If you have an open-air rental facility with a diverse variety of self-employed creatives working in the same room, you know how nerve-wracking it can be to maintain a peaceful, professional atmosphere. Sometimes, it seems as if everyone has a different definition of the word “professionalism,” and an individual approach to customer service.
These differences between professionals typically go unnoticed in a suite facility, where microsalons are separated by walls and doors, but they can complicate the client experience in a booth rental salon with an open floor plan.
While you don’t have the authority to require your renters to attend training, dress professionally, or even treat one another courteously, you can encourage your renters to be stellar professionals and to operate as if they’re a team instead of individual businesses operating under the same roof.
I’m going to repeat myself real quick for people that might have stumbled on this post without having read any of my other articles:
As the owner of a booth rental establishment, you are a landlord. You collect checks and make sure the building is safe to work in. That’s it. This means you can’t set schedules or prices, require uniforms, enforce a code of conduct, distribute chores, or force your renters to go to training or mandatory meetings. You also can’t require their clients to pay at a central reception area or require them to use a central booking system. They are business owners, and your facility is not a sovereign state.
“I want my renters to stay up-to-date on the latest techniques.”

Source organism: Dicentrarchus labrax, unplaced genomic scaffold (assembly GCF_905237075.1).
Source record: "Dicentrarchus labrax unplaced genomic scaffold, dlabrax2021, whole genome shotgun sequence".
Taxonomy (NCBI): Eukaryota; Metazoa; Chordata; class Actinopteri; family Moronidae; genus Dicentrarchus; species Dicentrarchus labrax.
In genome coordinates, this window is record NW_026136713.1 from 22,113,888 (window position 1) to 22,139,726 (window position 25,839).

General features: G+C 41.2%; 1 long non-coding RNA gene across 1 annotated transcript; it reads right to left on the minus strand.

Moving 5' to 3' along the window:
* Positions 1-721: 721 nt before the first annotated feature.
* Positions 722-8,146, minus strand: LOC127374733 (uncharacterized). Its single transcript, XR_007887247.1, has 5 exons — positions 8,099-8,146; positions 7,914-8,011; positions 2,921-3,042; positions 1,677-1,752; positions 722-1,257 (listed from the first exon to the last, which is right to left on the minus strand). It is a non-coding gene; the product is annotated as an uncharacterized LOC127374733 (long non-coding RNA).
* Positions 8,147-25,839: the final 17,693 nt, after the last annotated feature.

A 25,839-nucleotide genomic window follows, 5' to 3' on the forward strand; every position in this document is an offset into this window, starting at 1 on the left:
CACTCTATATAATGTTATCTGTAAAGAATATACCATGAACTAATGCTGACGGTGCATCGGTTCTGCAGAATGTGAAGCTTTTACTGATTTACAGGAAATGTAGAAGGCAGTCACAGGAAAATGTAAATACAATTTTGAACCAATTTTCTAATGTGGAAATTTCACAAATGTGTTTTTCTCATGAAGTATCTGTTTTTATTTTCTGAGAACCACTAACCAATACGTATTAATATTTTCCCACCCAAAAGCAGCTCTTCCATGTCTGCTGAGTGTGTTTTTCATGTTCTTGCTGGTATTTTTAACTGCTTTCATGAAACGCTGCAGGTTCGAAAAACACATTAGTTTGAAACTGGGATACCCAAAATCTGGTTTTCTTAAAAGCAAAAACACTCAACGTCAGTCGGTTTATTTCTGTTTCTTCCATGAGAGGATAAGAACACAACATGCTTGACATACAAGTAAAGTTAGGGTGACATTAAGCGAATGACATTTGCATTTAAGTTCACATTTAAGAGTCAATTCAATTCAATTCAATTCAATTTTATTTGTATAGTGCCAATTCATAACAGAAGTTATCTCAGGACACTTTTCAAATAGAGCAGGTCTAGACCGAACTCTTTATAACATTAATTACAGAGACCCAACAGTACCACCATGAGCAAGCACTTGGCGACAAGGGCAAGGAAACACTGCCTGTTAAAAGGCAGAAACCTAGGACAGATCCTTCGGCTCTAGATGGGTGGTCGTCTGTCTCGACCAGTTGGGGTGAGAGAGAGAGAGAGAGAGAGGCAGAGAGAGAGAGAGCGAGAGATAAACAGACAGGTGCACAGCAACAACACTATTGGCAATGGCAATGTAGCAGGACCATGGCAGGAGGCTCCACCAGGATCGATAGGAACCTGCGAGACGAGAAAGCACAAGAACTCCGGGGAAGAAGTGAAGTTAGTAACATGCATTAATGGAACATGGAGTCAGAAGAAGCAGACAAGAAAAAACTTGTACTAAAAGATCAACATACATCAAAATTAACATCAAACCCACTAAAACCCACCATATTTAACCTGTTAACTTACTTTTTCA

Hold training classes for your renters as a courtesy. If you really want them to attend, give incentives to do so—reduced rent for a week, for instance.
Instead of finding different educators to teach (or teaching the classes yourself), you could also have one of your renters teach the class, either for a fee or reduced rent.
In addition to reigniting their passion for their craft, these classes will give your renters the opportunity to learn, grow, and bond as a group.
“I want my renters to behave more professionally and make smarter business decisions.”
Distribute informative weekly or monthly newsletters. Include business tips, new product information, upcoming classes and events in your area, and other interesting news. Subscribe to trade magazines as well, and consider creating a salon library where they can borrow books about business ownership, money management, and other useful topics.
“I want my renters to be more than strangers who work alongside each other.”
Coordinate a trade show trip. Handle tickets and travel arrangements for renters who wish to attend. Arrange for group dinners if you’d like. Spending time together in professional atmospheres outside of the salon creates valuable bonding opportunities.
Encourage group brainstorming and sharing sessions by creating a time and space specifically for that purpose. (A break room with a white board will do.) During this time, those renters who attend can talk business, share tips and tricks, and exchange war stories.
Renters should understand that just because they’re self-employed doesn’t mean they’re completely alone.
“I want my renters to promote themselves more.”
Participate in charity events. Host a cut-a-thon, create a 5K team, or have a food drive. Encourage your renters to get involved in the community. These events make marketing and networking fun and emotionally rewarding.
Also consider hosting a social media marketing course, or investing in a dedicated selfie studio area. Give your renters the knowledge and tools they need to efficiently promote themselves, and they’re far more likely to do so.
By designing incentives like these, you can develop a cooperative atmosphere where your renters will feel inspired to collaborate and hopefully start seeing one another as colleagues rather than competitors.